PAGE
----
Hospices in Kent and Medway have worked together to negotiate and secure funding.
About this innovation example
Project & outcomes
Statutory funding had historically been a concern for hospices in the Kent and Medway region, with hospices receiving an average of 20% of their income from statutory sources. Individual hospices had tried to negotiate for more, with no success. There were strong concerns about hospices having to operate under a deficit.
With the development of the Kent and Medway Integrated Care System (ICS), it was clear that hospices needed to speak with one voice to gain more influence and be able to negotiate with commissioners.
The hospices set up a Kent & Medway Chief Executives group – an informal collaborative which is chaired by Helen Bennett, CEO of Pilgrims Hospice. The group worked together to write a letter to the Integrated Care Board (ICB), setting out their position and sharing activity data to support their case. This was followed with face-to-face meetings.
Two years later, the ICB offered hospices £1 million in extra funding for the year. The hospices accepted this offer, but on the condition that there would be an ongoing discussion about funding in the future. This has put hospices in a good position to negotiate further about a long term, sustainable funding plan.
Facilitators, challenges & advice
Helen Bennett has previously worked in the NHS, which means she is able to confidently navigate commissioning processes and already had some useful connections. There is now a statutory duty for Integrated Care Systems (ICSs) in England to provide palliative and end of life care, which has helped to raise the profile of hospice services.
The group mapped hospice services against the commissioning framework, which enabled them to demonstrate how hospices contribute to the wider health system. They used national and local data on funding and activity to support their case. They showed that statutory funding was relatively small compared to the cost of services hospices provide for the local system.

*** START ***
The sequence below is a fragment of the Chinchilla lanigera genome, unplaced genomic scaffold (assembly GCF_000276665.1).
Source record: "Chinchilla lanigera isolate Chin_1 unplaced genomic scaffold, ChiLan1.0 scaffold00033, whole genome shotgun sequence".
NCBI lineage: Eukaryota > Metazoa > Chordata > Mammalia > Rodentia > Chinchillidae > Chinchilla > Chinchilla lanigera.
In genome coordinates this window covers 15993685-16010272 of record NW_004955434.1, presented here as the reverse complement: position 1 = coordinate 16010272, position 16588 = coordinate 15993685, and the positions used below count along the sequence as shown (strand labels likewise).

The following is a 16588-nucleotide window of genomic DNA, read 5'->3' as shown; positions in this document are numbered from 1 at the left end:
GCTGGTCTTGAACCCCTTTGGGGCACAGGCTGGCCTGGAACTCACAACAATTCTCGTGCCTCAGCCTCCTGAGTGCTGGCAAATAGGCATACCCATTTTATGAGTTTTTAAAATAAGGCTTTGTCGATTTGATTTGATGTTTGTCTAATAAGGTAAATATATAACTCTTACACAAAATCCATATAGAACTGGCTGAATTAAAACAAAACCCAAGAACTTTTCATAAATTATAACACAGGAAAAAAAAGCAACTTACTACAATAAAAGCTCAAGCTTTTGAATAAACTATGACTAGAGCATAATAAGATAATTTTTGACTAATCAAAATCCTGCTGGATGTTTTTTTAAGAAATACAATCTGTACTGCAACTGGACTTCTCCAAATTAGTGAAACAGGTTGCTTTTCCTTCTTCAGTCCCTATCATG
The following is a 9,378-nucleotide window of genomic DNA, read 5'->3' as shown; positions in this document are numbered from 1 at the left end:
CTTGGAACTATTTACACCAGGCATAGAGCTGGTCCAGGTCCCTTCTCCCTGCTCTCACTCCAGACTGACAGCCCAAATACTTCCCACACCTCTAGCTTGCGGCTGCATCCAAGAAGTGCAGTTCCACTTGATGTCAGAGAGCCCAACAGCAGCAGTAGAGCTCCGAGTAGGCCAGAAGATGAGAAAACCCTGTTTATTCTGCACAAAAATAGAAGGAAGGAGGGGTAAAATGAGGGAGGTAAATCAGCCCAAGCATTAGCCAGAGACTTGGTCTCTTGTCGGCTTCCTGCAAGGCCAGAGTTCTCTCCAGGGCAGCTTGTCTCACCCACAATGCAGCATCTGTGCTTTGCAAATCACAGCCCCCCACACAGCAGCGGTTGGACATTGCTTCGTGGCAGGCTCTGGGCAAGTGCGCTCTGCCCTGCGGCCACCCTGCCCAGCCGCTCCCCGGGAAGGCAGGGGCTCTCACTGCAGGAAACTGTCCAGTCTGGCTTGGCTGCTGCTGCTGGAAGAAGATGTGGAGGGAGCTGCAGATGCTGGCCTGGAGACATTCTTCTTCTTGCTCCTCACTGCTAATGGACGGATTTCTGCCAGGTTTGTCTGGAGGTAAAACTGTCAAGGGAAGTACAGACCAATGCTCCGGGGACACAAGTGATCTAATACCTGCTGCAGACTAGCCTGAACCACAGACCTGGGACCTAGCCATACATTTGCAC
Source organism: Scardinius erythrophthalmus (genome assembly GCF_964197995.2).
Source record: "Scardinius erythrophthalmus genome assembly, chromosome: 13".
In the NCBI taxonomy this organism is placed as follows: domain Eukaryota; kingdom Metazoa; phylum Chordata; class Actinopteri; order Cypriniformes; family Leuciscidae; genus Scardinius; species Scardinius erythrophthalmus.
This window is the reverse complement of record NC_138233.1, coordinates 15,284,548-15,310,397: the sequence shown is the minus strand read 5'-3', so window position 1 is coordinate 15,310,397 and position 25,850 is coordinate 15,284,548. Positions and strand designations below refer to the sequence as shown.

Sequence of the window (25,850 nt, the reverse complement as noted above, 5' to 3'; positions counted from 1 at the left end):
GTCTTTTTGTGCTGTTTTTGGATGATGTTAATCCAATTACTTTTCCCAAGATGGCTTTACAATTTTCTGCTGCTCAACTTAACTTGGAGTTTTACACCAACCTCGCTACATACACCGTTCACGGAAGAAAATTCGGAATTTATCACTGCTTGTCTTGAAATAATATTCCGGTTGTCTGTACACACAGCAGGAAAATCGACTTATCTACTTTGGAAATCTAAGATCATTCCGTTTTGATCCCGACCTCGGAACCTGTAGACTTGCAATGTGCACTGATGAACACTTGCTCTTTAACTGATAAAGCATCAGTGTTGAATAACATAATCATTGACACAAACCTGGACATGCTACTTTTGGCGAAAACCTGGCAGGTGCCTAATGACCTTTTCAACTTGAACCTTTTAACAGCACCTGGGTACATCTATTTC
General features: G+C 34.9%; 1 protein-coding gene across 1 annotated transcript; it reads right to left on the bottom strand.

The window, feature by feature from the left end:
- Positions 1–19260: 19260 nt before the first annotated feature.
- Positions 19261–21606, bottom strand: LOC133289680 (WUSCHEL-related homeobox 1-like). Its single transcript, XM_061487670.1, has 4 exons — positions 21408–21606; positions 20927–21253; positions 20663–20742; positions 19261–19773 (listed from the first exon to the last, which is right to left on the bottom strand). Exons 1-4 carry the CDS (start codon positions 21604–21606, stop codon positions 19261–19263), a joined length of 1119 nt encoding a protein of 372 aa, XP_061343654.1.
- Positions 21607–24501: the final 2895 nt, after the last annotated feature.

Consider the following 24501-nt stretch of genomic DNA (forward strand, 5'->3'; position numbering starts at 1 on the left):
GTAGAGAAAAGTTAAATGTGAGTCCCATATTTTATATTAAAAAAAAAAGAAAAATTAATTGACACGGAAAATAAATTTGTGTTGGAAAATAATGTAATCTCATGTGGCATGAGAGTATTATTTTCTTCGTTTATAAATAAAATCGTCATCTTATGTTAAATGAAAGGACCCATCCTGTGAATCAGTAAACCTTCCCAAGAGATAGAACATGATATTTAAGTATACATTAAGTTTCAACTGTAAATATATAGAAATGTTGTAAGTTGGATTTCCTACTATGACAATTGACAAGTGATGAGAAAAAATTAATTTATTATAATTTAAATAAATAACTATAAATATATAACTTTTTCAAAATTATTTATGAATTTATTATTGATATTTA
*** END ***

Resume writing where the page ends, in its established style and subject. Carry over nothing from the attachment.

The group persevered to secure face-to-face meetings with commissioners and followed up on actions agreed. They were very clear that, if they did not receive more money, they would have to withdraw some services.
Before forming the collaborative, the hospices had never really worked together before. They had to make time to build trust. As the representative of the group, Helen made sure everyone had the opportunity to agree what she was saying on their behalf.
Tips and advice
Be strategic – an increase in statutory funding isn’t going to happen overnight so you need a long term plan.
Be persistent and consistent - keep repeating your message until you get what you need.
Find out what commissioners need – how does the system work and how can hospices support it?
Understand their data, costs, workforce and pain points. For example, in Kent & Medway the health system needed more inpatient beds. By providing inpatient support for patients needing palliative and end of life care, hospices can free up hospital beds for other patients.
Be assertive and tenacious - don’t be afraid to talk about the consequences of not getting the funding you need. Commissioners only have limited funds so they will be reluctant to move funds from other services if they think you can ‘muddle through’ or get money from other sources.
The group hopes that, by securing sustainable funding for core palliative and end of life services, they will be able to channel charity fundraising income into community development work.
A key target for Kent & Medway ICS is to improve early identification of patients at the end of life. Hospices are ideally placed to help the ICS deliver this but need financial support to do so. The group is working with Social Finance on a business case that would enable them to be the lead provider.
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